Olivier Nourry: 06:02: 09:05: We are already at the infancy of accessibility, I believe, in gaming, but with a child who is growing very, very quickly. So basically, I think perhaps gaming was one of the last areas of the IT industry to catch up with accessibility. I have no exact I have no clear reason for that, but that’s a fact. For the web, it had started like 25 years ago with the first standards that were considered as the de facto standards from the W3C, which is the institution that runs the standards for the web. So if we have a web currently, it’s thanks to the W3C, actually. And so we have these standards for 25 years, but still, we find very basic mistakes or errors in terms of accessibility. And far from all the developers in the web industry are currently aware of accessibility and competent in accessibility. So it’s really something that you need to work out all along. But what I can observe, and which is very interesting in the game industry, is that the program is much more complex for a game, because games are so diverse, and you have so many ways to screw up accessibility with the game, with the scrims, with the UI, with the colors, whatever. But it’s a very creative industry. So people are keen on finding solutions, innovative solutions to possibly problems that look like they’re impossible. But they try, and sometimes they succeed. I want to take this example of, for instance, The Last of Us Part II, which is a 3D-based game where you navigate in a world in 3D. And it was made accessible up to a point where someone with no sight could win the game with no assistance. So that was really a landmark for accessibility in gaming. It was something new. and some people could get platinum rewards with this game without assistance and with no site so it was really really striking as an example and then someone went further because they made a game where you can drive a race car with no side. So that’s for the motorsports. And that’s another frontier, another line that we have crossed now. And I like this idea that this creative industry is able to bring up solutions to problems that were thought as impossible before. So even though it’s short in time, it’s really intense and very encouraging. But of course, there’s still a lot of work to do.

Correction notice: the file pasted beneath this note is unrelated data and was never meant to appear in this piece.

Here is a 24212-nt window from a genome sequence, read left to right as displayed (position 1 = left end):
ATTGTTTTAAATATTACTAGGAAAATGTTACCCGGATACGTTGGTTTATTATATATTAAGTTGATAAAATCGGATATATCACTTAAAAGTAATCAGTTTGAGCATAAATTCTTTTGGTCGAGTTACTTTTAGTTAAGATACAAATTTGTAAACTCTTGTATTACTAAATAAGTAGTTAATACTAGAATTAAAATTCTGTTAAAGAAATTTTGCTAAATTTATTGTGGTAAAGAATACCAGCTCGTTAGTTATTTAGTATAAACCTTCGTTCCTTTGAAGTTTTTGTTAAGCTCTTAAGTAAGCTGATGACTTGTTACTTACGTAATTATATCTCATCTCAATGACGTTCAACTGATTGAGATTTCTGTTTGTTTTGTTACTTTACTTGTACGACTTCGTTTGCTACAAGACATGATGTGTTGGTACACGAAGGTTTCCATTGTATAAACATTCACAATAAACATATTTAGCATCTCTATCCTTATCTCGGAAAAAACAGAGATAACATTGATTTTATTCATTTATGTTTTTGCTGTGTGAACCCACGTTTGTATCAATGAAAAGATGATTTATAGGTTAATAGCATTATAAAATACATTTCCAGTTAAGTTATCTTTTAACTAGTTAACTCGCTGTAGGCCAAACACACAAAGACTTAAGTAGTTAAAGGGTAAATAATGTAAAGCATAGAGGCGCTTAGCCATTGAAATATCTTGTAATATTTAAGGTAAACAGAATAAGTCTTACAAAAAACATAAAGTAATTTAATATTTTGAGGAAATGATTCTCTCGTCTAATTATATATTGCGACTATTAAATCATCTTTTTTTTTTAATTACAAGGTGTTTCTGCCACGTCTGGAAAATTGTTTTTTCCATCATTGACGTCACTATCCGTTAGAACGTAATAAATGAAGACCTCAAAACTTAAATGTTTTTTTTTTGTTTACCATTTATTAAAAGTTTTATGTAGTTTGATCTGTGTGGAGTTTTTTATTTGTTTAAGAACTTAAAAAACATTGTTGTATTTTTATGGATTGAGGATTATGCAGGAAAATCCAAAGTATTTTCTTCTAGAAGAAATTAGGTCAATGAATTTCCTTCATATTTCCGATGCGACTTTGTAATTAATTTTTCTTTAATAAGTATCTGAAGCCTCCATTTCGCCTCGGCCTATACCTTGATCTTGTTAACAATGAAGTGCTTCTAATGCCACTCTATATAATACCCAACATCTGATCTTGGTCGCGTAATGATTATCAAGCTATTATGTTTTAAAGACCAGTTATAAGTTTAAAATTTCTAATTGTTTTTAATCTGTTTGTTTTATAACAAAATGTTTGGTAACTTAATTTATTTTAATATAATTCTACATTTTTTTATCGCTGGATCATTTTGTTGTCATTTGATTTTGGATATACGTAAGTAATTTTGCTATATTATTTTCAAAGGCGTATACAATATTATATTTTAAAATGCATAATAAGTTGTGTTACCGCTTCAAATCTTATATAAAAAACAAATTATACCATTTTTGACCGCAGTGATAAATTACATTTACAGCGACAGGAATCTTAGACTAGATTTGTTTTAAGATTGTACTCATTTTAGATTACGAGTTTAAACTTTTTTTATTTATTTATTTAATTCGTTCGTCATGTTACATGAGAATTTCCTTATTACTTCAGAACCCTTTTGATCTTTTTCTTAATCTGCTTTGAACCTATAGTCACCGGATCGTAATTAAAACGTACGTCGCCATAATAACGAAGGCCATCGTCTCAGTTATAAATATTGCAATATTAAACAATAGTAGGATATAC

Greg Posner: 09:07: 10:21: Yeah. Sorry. I think that’s fascinating, right? We actually had someone that worked on the Forza Motorsport accessibility feature on here. And they’re like, I asked them point blank, what’s a game I could play blind. And they mentioned Forza and kind of blew my mind. Right. Like if people, if people are listening and don’t know what Forza is, is a racing game. Right. But like. The idea that you can play a racing game completely blind and compete and be competitive is an amazing feat. And that’s why I think it’s fascinating that you say that we’re in the infancy stage, because I don’t disagree with you. The thing is that I, as maybe someone that I don’t focus as much on accessibility, I don’t know what we’re missing, right? But then I see a new feature come out and it still boggles my mind. I was talking to someone earlier today that says some of the best Fortnite players turn on the hearing assistance because they start showing footsteps on the screen. It’s just like, wow, you don’t need to be disabled to take advantage and use these features because they’re quality of life upgrades for the game itself. And maybe this is a question that doesn’t really have an answer yet, but when you say we’re in the infancy stage, what is missing? What would you expect to see on the horizon?